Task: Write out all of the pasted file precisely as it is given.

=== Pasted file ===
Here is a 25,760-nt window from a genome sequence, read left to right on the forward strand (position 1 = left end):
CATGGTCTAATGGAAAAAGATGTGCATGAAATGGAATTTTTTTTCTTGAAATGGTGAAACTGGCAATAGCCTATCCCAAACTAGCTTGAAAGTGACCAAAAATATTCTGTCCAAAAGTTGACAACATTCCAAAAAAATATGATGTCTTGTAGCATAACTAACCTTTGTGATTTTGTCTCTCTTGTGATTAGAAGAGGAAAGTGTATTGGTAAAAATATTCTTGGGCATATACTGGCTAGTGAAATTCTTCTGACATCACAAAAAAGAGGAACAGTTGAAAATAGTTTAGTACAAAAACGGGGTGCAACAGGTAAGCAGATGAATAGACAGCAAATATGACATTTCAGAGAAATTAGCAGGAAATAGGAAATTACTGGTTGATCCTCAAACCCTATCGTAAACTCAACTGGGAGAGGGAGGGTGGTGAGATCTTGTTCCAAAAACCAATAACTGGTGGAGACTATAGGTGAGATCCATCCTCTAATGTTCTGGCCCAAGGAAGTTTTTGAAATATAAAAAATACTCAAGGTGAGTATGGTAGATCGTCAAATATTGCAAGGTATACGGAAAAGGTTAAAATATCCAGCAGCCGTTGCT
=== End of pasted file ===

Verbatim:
Here is a 25,760-nt window from a genome sequence, read left to right on the forward strand (position 1 = left end):
CATGGTCTAATGGAAAAAGATGTGCATGAAATGGAATTTTTTTTCTTGAAATGGTGAAACTGGCAATAGCCTATCCCAAACTAGCTTGAAAGTGACCAAAAATATTCTGTCCAAAAGTTGACAACATTCCAAAAAAATATGATGTCTTGTAGCATAACTAACCTTTGTGATTTTGTCTCTCTTGTGATTAGAAGAGGAAAGTGTATTGGTAAAAATATTCTTGGGCATATACTGGCTAGTGAAATTCTTCTGACATCACAAAAAAGAGGAACAGTTGAAAATAGTTTAGTACAAAAACGGGGTGCAACAGGTAAGCAGATGAATAGACAGCAAATATGACATTTCAGAGAAATTAGCAGGAAATAGGAAATTACTGGTTGATCCTCAAACCCTATCGTAAACTCAACTGGGAGAGGGAGGGTGGTGAGATCTTGTTCCAAAAACCAATAACTGGTGGAGACTATAGGTGAGATCCATCCTCTAATGTTCTGGCCCAAGGAAGTTTTTGAAATATAAAAAATACTCAAGGTGAGTATGGTAGATCGTCAAATATTGCAAGGTATACGGAAAAGGTTAAAATATCCAGCAGCCGTTGCT